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Beat The Benzos Index Page

Croydon, UK, November 2000

Summing Up

Chairman: Phil Woolas MP

The scale of the problem is so large, (this is the experience overseas as well) that it is beyond the grasp of many politicians and people in power to actually solve it. I think there's a paradox here, because you have this huge problem with a huge number of people involved and yet we seem as a society to be incapable of acting upon it. We can only cope with problems that are so big... we can't cope with this one.

We do, of course face an enormous mountain that we have to climb, I have felt increasingly frustrated over the last two to three years - often being a lone voice in parliament although we have got increasing support and I think the point about an all parliamentary group is perhaps a timely one and perhaps we do need to get more advocates in Parliament because whatever the newspapers say, Parliament ultimately holds Government and organisations to account.

On the class 'A' and class 'C' point, I think there are some very valid arguments for and against the actual decision as to whether or not they should be reclassified. Central to my concern throughout all this procedure has been that as non-political people, as volunteers, as sufferers or members of families of sufferers, it is quite natural, understandable, that people concentrate on the real issue of the substance. In politics you have to campaign on the real issue and the substance and the presentation.

It's a fact of modern life and there is no doubt in my mind that the call for benzodiazepines to be reclassified as class 'A' drugs makes people think. It stops them and makes them think: "Why are they calling for this drug to be put alongside heroin?"

Now, whether they should be reclassified or not, I don't really have an opinion as at the end of the day that's a judgment for the minister in the Cabinet Office I presume, but I do think that it's a very valid campaigning tool. I have a lot of sympathy for the point Candy made, I also think there's a valid point that you would create a new criminal fraternity because dealing in benzodiazepines would become a very lucrative business - these are the dilemmas of politics.

The local enquiries point of view does seem to have some support; we will as a steering group - we are not a formal group. Anybody is perfectly free to make some suggestions and come along if you can. We meet at the House of Commons.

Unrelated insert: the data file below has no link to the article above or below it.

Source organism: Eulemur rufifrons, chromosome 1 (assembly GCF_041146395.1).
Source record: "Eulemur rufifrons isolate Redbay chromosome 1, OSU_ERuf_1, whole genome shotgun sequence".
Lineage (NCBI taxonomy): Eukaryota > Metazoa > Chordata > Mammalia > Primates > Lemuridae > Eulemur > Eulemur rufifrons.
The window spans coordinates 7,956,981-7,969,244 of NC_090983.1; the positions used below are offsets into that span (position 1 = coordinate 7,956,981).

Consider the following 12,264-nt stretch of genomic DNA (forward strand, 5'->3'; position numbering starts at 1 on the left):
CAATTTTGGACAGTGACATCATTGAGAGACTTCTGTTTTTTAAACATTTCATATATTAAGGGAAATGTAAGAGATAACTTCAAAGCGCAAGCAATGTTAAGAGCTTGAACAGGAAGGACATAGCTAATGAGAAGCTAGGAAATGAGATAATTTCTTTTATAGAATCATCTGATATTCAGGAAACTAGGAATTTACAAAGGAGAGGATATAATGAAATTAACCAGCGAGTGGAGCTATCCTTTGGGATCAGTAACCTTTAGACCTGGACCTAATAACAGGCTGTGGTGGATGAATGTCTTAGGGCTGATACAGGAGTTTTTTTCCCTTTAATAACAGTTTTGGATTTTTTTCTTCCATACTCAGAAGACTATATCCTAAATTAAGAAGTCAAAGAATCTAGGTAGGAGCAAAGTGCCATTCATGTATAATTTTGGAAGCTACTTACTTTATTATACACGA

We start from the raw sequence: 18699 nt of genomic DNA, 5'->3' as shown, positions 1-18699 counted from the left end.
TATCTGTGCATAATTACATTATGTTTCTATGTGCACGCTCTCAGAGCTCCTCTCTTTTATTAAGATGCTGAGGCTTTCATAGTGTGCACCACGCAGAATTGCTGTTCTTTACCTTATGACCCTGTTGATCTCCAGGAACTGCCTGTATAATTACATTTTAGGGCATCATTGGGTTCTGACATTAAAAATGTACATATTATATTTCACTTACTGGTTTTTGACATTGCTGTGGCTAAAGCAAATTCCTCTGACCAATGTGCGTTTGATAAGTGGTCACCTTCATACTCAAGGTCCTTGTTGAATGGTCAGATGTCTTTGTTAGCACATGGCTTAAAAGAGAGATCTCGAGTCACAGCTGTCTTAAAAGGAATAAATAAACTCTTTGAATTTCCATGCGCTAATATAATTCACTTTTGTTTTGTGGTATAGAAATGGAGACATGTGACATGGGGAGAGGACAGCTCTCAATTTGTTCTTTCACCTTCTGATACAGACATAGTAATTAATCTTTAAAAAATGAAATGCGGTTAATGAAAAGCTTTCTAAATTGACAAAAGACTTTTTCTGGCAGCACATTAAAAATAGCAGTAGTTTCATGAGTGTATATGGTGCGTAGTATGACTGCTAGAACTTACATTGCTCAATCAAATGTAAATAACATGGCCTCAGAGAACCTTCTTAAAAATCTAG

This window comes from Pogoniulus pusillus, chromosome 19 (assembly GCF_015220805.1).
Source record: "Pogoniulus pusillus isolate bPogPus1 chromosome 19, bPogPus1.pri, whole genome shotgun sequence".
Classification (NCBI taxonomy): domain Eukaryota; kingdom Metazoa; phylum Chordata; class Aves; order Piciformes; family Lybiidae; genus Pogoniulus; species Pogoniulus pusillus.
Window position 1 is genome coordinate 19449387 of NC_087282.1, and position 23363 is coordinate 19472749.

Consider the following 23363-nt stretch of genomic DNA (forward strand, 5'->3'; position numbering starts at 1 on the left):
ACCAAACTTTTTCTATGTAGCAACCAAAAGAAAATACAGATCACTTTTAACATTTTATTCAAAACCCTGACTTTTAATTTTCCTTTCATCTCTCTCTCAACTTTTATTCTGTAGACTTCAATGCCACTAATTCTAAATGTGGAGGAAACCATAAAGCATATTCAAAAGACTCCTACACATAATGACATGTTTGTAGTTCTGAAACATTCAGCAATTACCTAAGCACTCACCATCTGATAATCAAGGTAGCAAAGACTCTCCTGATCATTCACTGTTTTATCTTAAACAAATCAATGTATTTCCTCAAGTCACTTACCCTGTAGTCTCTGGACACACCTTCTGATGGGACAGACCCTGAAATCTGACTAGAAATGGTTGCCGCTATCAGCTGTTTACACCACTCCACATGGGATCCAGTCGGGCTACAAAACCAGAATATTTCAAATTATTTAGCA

We will be taking this conference forward and where we go from here. In campaigning terms - broadly, there are two fronts on which we must fight. There is the judicial front and the political front.

Ian Caldwell is leading the charge along with Michael in two separate actions and a lot of our hopes and expectations rest with Ian and Michael. I have to say to you (and I don't mean to embarrass them) that the courage and tenacity that they are both showing in the face of... is a pretty dangerous thing to do - to take on a multi-national drug company. I have the protection of Parliament, I have the protection of parliamentary privilege, but Ian and Michael don't. We owe them an enormous gratitude and more power to your elbows gentlemen!

On the political front we have two arenas in which we must operate. We have the local arena and we have the national arena. Locally our focus is the primary care groups who now employ GPs and the Health Authorities who are the funding bodies of the Health Service and decide policy on prescription. If you have a primary care trust and most primary care groups will become primary care trusts in the course of the next twelve months - now that is your focus. Primary care groups and Health Authorities have executive boards of lay members who are accountable to MPs, to the Secretary of State and most importantly to local people. You should identify who they are and you should lobby them in the same way as we talked about lobbying the members of Parliament. Local press is obviously a key factor.

On the national stage - the national arena - there are many objectives and we've tried to put them down. I as a Member of Parliament, as a lone voice need support. I need a groundswell of public support, of local papers which will result in national coverage, we need national coverage, we need more MPs, most of whom are empathetic and sympathetic and prepared to do specific things; if we can educate them, ask them, they are not our enemy whatever party they are in - so we do need to do that.

We will be producing a campaign pack which we'll be sending out to the participants at the conference on the hows and wherefores of these campaign ideas. The point Reg made about the website is extremely valid. The website is a fantastic tool for this campaign which doesn't have formal structures, not like a trade union or charity with local formal branches and operates within a structure. We are a disparate group and the website and compilation of the data is very, very important." Thanks to all etc.

Phil Woolas: Benzodiazepines, House of Commons, Hansard Debates, 7 December 1999.

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